I remember Vanilla Ice (Robert Van Winkle) was popular then, and Madonna had dated him. I think some of their sexy pictures were in that book and Vanilla Ice broke up with her over it. According to a Huffington Post article about their relationship, Vanilla Ice said of Madonna to the British tabloid, News of the World,

“She was older than me and a great lover… But I broke up with her after she printed that book because I was hurt to be an unwitting part of this slutty package. It was disgusting and cheap. We were in a relationship yet it looked like she was screwing all these other people.”

Since Mr. Woods was supposedly Erin’s ally, and he was so fascinated with Madonna’s Sex book (as well as the Price Club), I wonder if maybe he influenced her to dedicate an issue of the Rotunda to “safe sex”, which included the free distribution of condoms in the paper. Of course, at that time, one of the fraternities at Longwood also used to have an annual “safe sex” party, which included t-shirts one could buy. I believe that fraternity was eventually kicked off campus for hazing. That’s just speculation from yours truly. I really don’t know where the truth lies. Still, so many years after all of that happened, I kind of wonder if the prosecutors who worked to bring Erin to justice ever looked at her time at Longwood, which led up to her relationship with her victim and his ultimate untimely demise. Looking back on that time, it’s clear that trouble was brewing years before it culminated in murder.

I read a couple of old news articles about Erin George’s case and they implied that she confessed to the murder, claiming that George would not give her a divorce. According to those articles, one of her former cellmates said that Erin told her that her husband, James George, “had it coming”. But looking at the evidence– George was buying insurance, but backed out because he was a smoker, and it would cost too much– and two days later, Erin falsified his signature on paperwork and paid the premiums with a secret account she had… and then claiming that it was “normal” for her to sign his name on stuff since she “handled the business in their relationship”, I can’t help but think of Bill’s ex wife. Bill’s ex, a narcissist who abused him, also “handled the business” in their relationship, to disastrous results.

I doubt very much that James George refused to give Erin a divorce. I think the issue was, she simply didn’t want to have to deal with him anymore and murdering him for insurance money was the easiest way, in her mind, to make sure he was out of the picture for good. She clearly wanted to split from him, but she wanted to make sure she got paid handsomely without incurring the high cost and personal risk of divorce… and would never have to deal with custody issues, his influence regarding their three children, or the children having a stepmother. But again– just my speculation, having been married to a man whose ex wife was also very destructive (though thankfully not yet murderous– that I know of, anyway) and similarly narcissistic. I will admit that I don’t know anything more about this case than what I’ve read and deduced on my own, based on my own dealings with this type of person. I could be wrong, and I doubt we’ll ever know the real story.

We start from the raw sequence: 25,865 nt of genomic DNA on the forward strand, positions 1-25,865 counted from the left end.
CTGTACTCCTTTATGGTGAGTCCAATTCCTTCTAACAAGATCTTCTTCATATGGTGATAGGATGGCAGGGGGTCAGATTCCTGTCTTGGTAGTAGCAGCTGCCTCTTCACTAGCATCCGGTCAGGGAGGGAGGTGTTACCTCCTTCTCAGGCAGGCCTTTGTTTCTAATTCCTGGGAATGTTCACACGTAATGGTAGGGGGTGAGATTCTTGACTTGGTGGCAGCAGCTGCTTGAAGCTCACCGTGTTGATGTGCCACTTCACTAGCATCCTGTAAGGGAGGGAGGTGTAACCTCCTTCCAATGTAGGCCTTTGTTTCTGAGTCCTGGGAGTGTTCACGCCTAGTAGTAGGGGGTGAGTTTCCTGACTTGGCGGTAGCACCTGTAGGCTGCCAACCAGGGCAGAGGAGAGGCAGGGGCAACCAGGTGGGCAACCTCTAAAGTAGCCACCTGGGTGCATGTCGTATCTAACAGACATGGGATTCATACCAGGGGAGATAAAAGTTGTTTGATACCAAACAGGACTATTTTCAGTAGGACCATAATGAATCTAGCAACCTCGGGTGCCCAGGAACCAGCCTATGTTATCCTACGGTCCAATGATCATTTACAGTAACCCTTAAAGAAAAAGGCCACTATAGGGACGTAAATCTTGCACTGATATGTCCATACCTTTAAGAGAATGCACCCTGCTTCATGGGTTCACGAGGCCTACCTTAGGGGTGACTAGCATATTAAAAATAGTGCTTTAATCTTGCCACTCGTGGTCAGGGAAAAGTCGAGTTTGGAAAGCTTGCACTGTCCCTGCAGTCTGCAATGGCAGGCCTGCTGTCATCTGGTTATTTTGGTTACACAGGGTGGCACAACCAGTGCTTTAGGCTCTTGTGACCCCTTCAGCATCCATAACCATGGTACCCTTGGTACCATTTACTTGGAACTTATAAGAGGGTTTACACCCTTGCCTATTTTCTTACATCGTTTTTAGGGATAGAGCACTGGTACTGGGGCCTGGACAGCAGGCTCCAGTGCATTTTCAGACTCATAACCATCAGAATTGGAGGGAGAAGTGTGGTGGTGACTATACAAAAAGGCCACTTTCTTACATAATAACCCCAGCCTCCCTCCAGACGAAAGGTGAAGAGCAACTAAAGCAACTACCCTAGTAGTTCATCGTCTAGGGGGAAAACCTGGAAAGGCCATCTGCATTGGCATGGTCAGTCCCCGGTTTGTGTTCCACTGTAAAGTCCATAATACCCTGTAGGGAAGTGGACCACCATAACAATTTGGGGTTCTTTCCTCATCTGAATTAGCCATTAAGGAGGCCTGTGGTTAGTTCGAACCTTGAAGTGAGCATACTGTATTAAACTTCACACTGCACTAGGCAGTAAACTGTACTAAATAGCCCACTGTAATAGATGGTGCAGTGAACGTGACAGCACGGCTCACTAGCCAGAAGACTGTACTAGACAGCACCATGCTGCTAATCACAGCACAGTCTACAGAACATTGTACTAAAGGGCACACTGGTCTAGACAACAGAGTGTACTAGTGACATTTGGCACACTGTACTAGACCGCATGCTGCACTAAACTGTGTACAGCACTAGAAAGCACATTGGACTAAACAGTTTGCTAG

Sometimes, I wonder if I missed my calling as a true crime writer. On the other hand, looking back at Erin George, I wonder if, had she been slightly less narcissistic and antisocial, she might have had a great career as a provocateur or paparazzo. She clearly had little fear of publishing things that would upset people. Longwood, in the 1990s, was a pretty conservative place– though not as conservative as Liberty University, just down the road in Lynchburg, was– and still is.

Posting the link to Erin’s book for those who are interested. As an Amazon Associate, I get small commissions from Amazon when sales are made through my site.